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Black Girls Run is a running group of African-American women seeking a healthy lifestyle

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By:  Mariana Braz & Jaqueline Goncalves

A group of over 20 African-American women meet at the Watsessing Park in Bloomfield, NJ every weekend to run. Photo by: Simone Cioccari
A group of over 20 African-American women meet at the Watsessing Park in Bloomfield, NJ every weekend to run. Photo by: Simone Cioccari

Black girls don’t run. Or do they?

On the one hand, some of the nations most famous runners have been African-American women, from Florence Griffith-Joyner to Marion Jones.

But in concrete terms, African-Americans are not well represented among long-term runners who participate in events and train year round. They make up only 1.6 percent of core runners according to a recently released biannual National Runner Survey of 12,000 runners from 60 different running clubs in the U.S.

At the same time, African-Americans are the group hardest hit by the obesity epidemic. According to the Centers for Disease Control (CDC) more than one-third of the American population is obese but among African-Americans, particularly women, the rate is even higher, almost 80 percent according to the Office of Minority Health reports released in 2010.

These figures are particularly serious for Mercer students of whom almost 25 percent are African American and 53 percent are female.

But there is a running group, founded in 2009, that is trying to reverse the trends and change the demographics of running. The group, which sports T-shirts with bright black and pink logos, is called Black Girls Run (BGR).

Founded by Toni Carey and Ashley Hicks, BGR’s stated mission is to “become the leading resource and source of inspiration for generations of African-American women seeking to develop and maintain a healthy lifestyle.” The slogan on their website reads: “Preserving the Sexy!”

What started as a single small group in 2009 is now 69 running groups in 30 states. The BGR New Jersey group started in 2010. Along with neighboring groups in Pennsylvania and New York they have become a highly visible and vibrant community at running events.

Participants from local BGR groups were out in full force on November 10, 2012 at Trenton’s first ever Half Marathon, called the “Double-Cross” because it crossed the Delaware river on Trenton’s famous bridges, two times.

According to Mercer New Media professor Holly Johnson (full disclosure: she is a VOICE faculty adviser) who ran in the Trenton Half, “The Black Girls Run group seemed to be having the most fun. They had less attitude than some of the snootier running groups there.”

Johnson said she saw an even bigger group of BGR runners at the Rock n’ Roll Philadelphia half marathon in September.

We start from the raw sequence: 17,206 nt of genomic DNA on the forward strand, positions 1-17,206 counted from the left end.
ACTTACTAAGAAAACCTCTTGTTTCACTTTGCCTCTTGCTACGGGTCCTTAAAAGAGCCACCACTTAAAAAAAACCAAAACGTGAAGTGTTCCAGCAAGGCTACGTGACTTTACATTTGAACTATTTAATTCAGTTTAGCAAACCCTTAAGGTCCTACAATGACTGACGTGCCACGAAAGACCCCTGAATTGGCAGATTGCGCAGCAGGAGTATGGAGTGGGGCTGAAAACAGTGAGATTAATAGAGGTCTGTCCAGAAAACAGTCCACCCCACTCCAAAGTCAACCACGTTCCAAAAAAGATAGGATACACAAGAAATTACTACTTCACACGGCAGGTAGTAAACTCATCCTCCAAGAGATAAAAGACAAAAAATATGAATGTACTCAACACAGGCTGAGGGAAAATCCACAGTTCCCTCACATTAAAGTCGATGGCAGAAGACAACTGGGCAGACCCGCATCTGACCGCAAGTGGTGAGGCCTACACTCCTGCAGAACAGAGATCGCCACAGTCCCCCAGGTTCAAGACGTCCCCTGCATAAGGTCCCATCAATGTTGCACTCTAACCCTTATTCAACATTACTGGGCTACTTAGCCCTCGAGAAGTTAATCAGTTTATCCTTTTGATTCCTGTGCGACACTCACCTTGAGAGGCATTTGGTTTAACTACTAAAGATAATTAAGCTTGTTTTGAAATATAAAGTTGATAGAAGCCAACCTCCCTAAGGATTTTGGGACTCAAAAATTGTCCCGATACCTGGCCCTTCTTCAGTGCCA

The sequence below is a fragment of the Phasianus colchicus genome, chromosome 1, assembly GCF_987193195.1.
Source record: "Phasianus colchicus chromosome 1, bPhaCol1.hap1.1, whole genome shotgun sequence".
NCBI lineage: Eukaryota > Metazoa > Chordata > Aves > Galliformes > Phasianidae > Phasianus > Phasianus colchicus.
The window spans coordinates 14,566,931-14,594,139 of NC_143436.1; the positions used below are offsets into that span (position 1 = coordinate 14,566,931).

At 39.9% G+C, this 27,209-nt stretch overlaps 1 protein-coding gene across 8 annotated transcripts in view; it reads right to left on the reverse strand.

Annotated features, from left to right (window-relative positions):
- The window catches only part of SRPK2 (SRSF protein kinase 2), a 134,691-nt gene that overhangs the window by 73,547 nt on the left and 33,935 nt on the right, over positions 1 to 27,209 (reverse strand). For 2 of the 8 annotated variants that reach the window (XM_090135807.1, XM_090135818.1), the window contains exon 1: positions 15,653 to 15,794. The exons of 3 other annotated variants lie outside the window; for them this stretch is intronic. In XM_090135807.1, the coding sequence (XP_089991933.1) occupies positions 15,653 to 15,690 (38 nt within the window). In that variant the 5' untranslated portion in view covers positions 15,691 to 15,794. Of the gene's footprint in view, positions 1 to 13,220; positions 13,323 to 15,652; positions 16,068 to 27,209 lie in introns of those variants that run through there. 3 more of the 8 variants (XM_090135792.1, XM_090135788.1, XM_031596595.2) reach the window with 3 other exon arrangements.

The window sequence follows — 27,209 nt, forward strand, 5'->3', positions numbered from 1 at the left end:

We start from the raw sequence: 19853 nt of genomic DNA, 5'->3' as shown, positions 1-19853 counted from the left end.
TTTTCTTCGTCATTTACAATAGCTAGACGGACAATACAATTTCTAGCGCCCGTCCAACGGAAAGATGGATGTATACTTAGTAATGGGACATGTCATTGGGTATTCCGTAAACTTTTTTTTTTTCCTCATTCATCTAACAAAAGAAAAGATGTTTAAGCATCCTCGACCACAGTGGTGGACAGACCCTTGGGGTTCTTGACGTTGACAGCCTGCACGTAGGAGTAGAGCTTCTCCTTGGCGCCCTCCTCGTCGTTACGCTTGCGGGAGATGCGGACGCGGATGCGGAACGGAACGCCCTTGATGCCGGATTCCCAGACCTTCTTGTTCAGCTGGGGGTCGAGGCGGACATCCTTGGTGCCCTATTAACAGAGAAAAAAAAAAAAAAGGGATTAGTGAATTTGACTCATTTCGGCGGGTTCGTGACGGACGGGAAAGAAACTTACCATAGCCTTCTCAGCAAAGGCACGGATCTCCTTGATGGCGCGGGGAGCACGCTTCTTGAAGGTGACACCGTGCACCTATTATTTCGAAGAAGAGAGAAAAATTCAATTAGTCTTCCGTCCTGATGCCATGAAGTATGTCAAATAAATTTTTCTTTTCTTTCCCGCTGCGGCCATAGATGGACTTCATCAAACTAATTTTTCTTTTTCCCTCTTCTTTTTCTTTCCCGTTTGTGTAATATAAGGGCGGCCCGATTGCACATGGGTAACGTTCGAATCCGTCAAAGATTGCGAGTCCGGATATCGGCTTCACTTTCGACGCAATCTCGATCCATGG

“I ran along side a BGR member and there were times when she seemed to be struggling a bit. It was a hot day. Still, she noticed when I dropped back and at the next water station she went out of her way to hand me a cup. When we got to the end, there was a huge group of BGR runners there cheering her on. Honestly, I really wish I could join that group!” Johnson told The VOICE.

Apryl Butler (41) joined BGR a little over a year ago and has lost 32 lbs since. Butler told the VOICE that one of her motivations is to know there are people waiting for her. “Having the commitment to be there on time because people are waiting on you is a big incentive. I know I have to be there at 8:59 because if I get there at 9:00 I am already late.”

Butler is one of the over 20 African-American women who gather at Watsessing Park in Bloomfield, NJ three to five times a week to exercise.

April Simmons (27) is an ambassador of Black Girls Run in New Jersey. She started in May 2010 and says she has lost 20 pounds since she jjoined Black Girls Run.”

The philosophy, says Simmons, is “no girl left behind!” She explains that all fitness levels are welcome. Each member set their goals and follow the program that is most suitable to their needs. There are no fees to join. “It doesn’t cost to move,” said Simmons.

The program the Watsessing Park are following is the “C to 5”, which stands for “couch to 5k.” This is an eight-week program that is designed to prepare people who have never run before to run 5 kilometer (3.1 mile) races.

New members can start walking and gradually move to a run. The ideal is to start slowly and progressively increase the intensity, duration and frequency you work out.

Mercer Associate Athletic Director and Athletic Trainer Lisa Camillone told the VOICE that a beginner should start exercising three to four days a week, for 20 to 30 minutes each time. She also said that nobody should start any exercise routine before consulting to a professional.

“You should contact a coach, a trainer because you shouldn’t just jump into that without understanding some of the consequences.”

Mercer’s women’s cross country team, founded in 2010, which has grown from two to ten members since its inception, only included one African-American member this year, second-year student Karizma Brown.

When asked her thoughts on Black Girls Run, Brown said, “I think it is great, since not everyone has motivation to run alone. They can find it in a group. Also they develop friendship and it brings the community together.”

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